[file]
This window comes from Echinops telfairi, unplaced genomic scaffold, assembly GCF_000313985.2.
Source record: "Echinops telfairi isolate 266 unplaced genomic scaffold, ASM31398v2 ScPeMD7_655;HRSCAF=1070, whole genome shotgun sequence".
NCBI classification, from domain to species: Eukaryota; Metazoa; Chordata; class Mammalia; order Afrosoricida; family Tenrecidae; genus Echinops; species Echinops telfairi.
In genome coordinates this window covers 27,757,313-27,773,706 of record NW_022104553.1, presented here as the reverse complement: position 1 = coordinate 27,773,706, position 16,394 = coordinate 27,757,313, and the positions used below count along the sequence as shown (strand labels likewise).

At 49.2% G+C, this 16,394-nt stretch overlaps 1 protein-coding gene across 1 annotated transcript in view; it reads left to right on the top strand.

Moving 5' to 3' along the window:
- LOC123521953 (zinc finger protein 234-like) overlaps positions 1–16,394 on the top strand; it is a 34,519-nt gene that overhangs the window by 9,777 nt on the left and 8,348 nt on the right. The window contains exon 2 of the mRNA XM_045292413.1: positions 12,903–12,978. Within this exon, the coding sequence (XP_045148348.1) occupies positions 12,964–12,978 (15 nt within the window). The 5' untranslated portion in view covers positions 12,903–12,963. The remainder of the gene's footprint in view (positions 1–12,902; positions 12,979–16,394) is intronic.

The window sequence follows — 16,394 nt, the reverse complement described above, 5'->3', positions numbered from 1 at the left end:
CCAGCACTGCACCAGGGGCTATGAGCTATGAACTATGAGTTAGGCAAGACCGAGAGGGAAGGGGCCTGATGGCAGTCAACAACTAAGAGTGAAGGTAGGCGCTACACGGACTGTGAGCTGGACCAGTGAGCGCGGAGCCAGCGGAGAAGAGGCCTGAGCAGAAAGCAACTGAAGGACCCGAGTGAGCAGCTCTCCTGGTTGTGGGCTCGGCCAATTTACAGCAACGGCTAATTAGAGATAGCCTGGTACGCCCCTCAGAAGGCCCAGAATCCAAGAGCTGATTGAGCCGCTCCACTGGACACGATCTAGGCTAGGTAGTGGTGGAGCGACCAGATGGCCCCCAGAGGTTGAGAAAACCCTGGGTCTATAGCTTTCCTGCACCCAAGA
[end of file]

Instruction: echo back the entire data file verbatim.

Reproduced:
This window comes from Echinops telfairi, unplaced genomic scaffold, assembly GCF_000313985.2.
Source record: "Echinops telfairi isolate 266 unplaced genomic scaffold, ASM31398v2 ScPeMD7_655;HRSCAF=1070, whole genome shotgun sequence".
NCBI classification, from domain to species: Eukaryota; Metazoa; Chordata; class Mammalia; order Afrosoricida; family Tenrecidae; genus Echinops; species Echinops telfairi.
In genome coordinates this window covers 27,757,313-27,773,706 of record NW_022104553.1, presented here as the reverse complement: position 1 = coordinate 27,773,706, position 16,394 = coordinate 27,757,313, and the positions used below count along the sequence as shown (strand labels likewise).

At 49.2% G+C, this 16,394-nt stretch overlaps 1 protein-coding gene across 1 annotated transcript in view; it reads left to right on the top strand.

Moving 5' to 3' along the window:
- LOC123521953 (zinc finger protein 234-like) overlaps positions 1–16,394 on the top strand; it is a 34,519-nt gene that overhangs the window by 9,777 nt on the left and 8,348 nt on the right. The window contains exon 2 of the mRNA XM_045292413.1: positions 12,903–12,978. Within this exon, the coding sequence (XP_045148348.1) occupies positions 12,964–12,978 (15 nt within the window). The 5' untranslated portion in view covers positions 12,903–12,963. The remainder of the gene's footprint in view (positions 1–12,902; positions 12,979–16,394) is intronic.

The window sequence follows — 16,394 nt, the reverse complement described above, 5'->3', positions numbered from 1 at the left end:
CCAGCACTGCACCAGGGGCTATGAGCTATGAACTATGAGTTAGGCAAGACCGAGAGGGAAGGGGCCTGATGGCAGTCAACAACTAAGAGTGAAGGTAGGCGCTACACGGACTGTGAGCTGGACCAGTGAGCGCGGAGCCAGCGGAGAAGAGGCCTGAGCAGAAAGCAACTGAAGGACCCGAGTGAGCAGCTCTCCTGGTTGTGGGCTCGGCCAATTTACAGCAACGGCTAATTAGAGATAGCCTGGTACGCCCCTCAGAAGGCCCAGAATCCAAGAGCTGATTGAGCCGCTCCACTGGACACGATCTAGGCTAGGTAGTGGTGGAGCGACCAGATGGCCCCCAGAGGTTGAGAAAACCCTGGGTCTATAGCTTTCCTGCACCCAAGA